US Embassy Pulls India Official’s Visa.

By March 21, 2005

India (MNN)–The US Embassy denied a visa to the Hindu nationalist chief minister of India’s Gujarat state. Narendra Modi is a leader of India’s main opposition Bharatiya Janata Party.

According to the embassy, he was denied a diplomatic visa to travel to the United States and his existing tourist/business visa was revoked. Although the move has outraged the BJP, Dave Stravers, President of Grand Rapids, Michigan-based Mission India says the move came over his role in 2002 religious riots.

Human rights groups accused the state government of doing little to stop the violence. Further, the Supreme Court criticized the government’s ‘blind eye’ towards Hindus accused of killing Muslims.

The message from the US, says Stravers, is loud and clear. “There was a new Religious Freedom Act passed here in 1998, and the State Department is saying ‘We’re going to abide by this. Any person, even if he’s a government official who might be given a diplomatic visa, if he’s been shown to be involved in this kind of religious intolerance, he won’t be given a visa to come into the United States.'”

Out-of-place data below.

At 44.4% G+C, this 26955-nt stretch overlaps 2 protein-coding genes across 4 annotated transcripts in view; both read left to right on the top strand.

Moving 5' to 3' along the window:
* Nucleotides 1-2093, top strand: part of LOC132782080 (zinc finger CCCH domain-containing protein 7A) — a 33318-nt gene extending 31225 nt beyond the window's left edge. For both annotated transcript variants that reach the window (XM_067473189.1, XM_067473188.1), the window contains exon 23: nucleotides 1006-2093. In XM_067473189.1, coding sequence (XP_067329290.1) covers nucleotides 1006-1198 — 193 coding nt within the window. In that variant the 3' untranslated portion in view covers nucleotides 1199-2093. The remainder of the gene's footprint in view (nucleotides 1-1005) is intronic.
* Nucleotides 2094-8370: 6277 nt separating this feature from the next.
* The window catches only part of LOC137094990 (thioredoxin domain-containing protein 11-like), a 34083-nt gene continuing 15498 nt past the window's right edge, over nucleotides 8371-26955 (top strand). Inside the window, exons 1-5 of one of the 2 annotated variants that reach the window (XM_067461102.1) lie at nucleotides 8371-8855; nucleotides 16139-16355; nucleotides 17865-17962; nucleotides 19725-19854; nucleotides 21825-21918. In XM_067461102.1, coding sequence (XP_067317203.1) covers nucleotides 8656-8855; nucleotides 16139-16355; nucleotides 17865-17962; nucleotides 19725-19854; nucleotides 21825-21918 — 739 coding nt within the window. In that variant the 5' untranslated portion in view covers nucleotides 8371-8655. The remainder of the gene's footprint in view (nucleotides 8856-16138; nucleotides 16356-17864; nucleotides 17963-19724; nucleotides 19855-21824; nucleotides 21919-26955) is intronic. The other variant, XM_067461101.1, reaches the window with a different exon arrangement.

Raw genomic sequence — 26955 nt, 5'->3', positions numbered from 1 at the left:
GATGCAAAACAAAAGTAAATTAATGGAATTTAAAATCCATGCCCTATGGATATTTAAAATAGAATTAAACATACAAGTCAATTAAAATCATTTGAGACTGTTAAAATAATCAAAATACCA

There is some concern that the outrage over the visa incident may end in anti-Western backlash that could trickle over to Christians. However, Stravers says that’s nothing new.

Rather, he hopes the move will encourage believers and church leaders in India who have faced much of the persecution. Stravers says believers catch it from both sides. They bear the brunt of persecution from both the Hindus and the Muslims in India.

For that reason, he explains, “There are many, many secret believers. People who have put their faith in Christ but they’re afraid to be baptized because they know what will happen to them and their families.”

People are open to the Gospel due to disillusionment with the past unkept promises of the government. Stravers says, “…perhaps this will be an encouragement to people to take more of a public stand when they hear the Gospel and believe it.”

Mission India remains active in church planting, children’s Bible clubs and literacy programs. At Mission India, they often say, “First we pray, then we work.” Please continue to pray for the workers as they minister on the frontlines of India.

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